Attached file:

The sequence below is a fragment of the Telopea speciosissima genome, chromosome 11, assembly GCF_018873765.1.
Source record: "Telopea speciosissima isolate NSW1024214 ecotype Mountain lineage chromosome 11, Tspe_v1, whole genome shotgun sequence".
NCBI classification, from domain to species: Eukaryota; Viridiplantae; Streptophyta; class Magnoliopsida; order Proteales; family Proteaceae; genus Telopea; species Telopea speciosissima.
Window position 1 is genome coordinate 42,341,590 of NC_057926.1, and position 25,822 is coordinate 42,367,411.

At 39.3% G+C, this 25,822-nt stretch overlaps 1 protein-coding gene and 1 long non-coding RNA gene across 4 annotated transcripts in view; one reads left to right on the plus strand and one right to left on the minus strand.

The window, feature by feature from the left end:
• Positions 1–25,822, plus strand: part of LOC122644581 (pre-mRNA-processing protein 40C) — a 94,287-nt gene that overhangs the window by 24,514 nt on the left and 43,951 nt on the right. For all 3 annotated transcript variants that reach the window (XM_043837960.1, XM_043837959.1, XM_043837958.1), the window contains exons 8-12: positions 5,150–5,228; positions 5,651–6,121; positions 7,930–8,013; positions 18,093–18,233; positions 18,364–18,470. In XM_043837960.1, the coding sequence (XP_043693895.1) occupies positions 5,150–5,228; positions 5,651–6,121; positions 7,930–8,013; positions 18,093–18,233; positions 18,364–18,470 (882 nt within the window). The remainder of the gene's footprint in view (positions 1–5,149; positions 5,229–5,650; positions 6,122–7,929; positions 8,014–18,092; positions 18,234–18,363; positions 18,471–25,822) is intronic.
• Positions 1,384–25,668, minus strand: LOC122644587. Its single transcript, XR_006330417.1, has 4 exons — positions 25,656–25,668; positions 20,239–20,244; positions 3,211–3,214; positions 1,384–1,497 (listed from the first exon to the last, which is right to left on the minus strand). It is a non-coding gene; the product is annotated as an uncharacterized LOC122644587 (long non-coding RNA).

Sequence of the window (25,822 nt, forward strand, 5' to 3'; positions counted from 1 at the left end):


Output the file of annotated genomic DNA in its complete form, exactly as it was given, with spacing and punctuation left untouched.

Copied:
The sequence below is a fragment of the Telopea speciosissima genome, chromosome 11, assembly GCF_018873765.1.
Source record: "Telopea speciosissima isolate NSW1024214 ecotype Mountain lineage chromosome 11, Tspe_v1, whole genome shotgun sequence".
NCBI classification, from domain to species: Eukaryota; Viridiplantae; Streptophyta; class Magnoliopsida; order Proteales; family Proteaceae; genus Telopea; species Telopea speciosissima.
Window position 1 is genome coordinate 42,341,590 of NC_057926.1, and position 25,822 is coordinate 42,367,411.

At 39.3% G+C, this 25,822-nt stretch overlaps 1 protein-coding gene and 1 long non-coding RNA gene across 4 annotated transcripts in view; one reads left to right on the plus strand and one right to left on the minus strand.

The window, feature by feature from the left end:
• Positions 1–25,822, plus strand: part of LOC122644581 (pre-mRNA-processing protein 40C) — a 94,287-nt gene that overhangs the window by 24,514 nt on the left and 43,951 nt on the right. For all 3 annotated transcript variants that reach the window (XM_043837960.1, XM_043837959.1, XM_043837958.1), the window contains exons 8-12: positions 5,150–5,228; positions 5,651–6,121; positions 7,930–8,013; positions 18,093–18,233; positions 18,364–18,470. In XM_043837960.1, the coding sequence (XP_043693895.1) occupies positions 5,150–5,228; positions 5,651–6,121; positions 7,930–8,013; positions 18,093–18,233; positions 18,364–18,470 (882 nt within the window). The remainder of the gene's footprint in view (positions 1–5,149; positions 5,229–5,650; positions 6,122–7,929; positions 8,014–18,092; positions 18,234–18,363; positions 18,471–25,822) is intronic.
• Positions 1,384–25,668, minus strand: LOC122644587. Its single transcript, XR_006330417.1, has 4 exons — positions 25,656–25,668; positions 20,239–20,244; positions 3,211–3,214; positions 1,384–1,497 (listed from the first exon to the last, which is right to left on the minus strand). It is a non-coding gene; the product is annotated as an uncharacterized LOC122644587 (long non-coding RNA).

Sequence of the window (25,822 nt, forward strand, 5' to 3'; positions counted from 1 at the left end):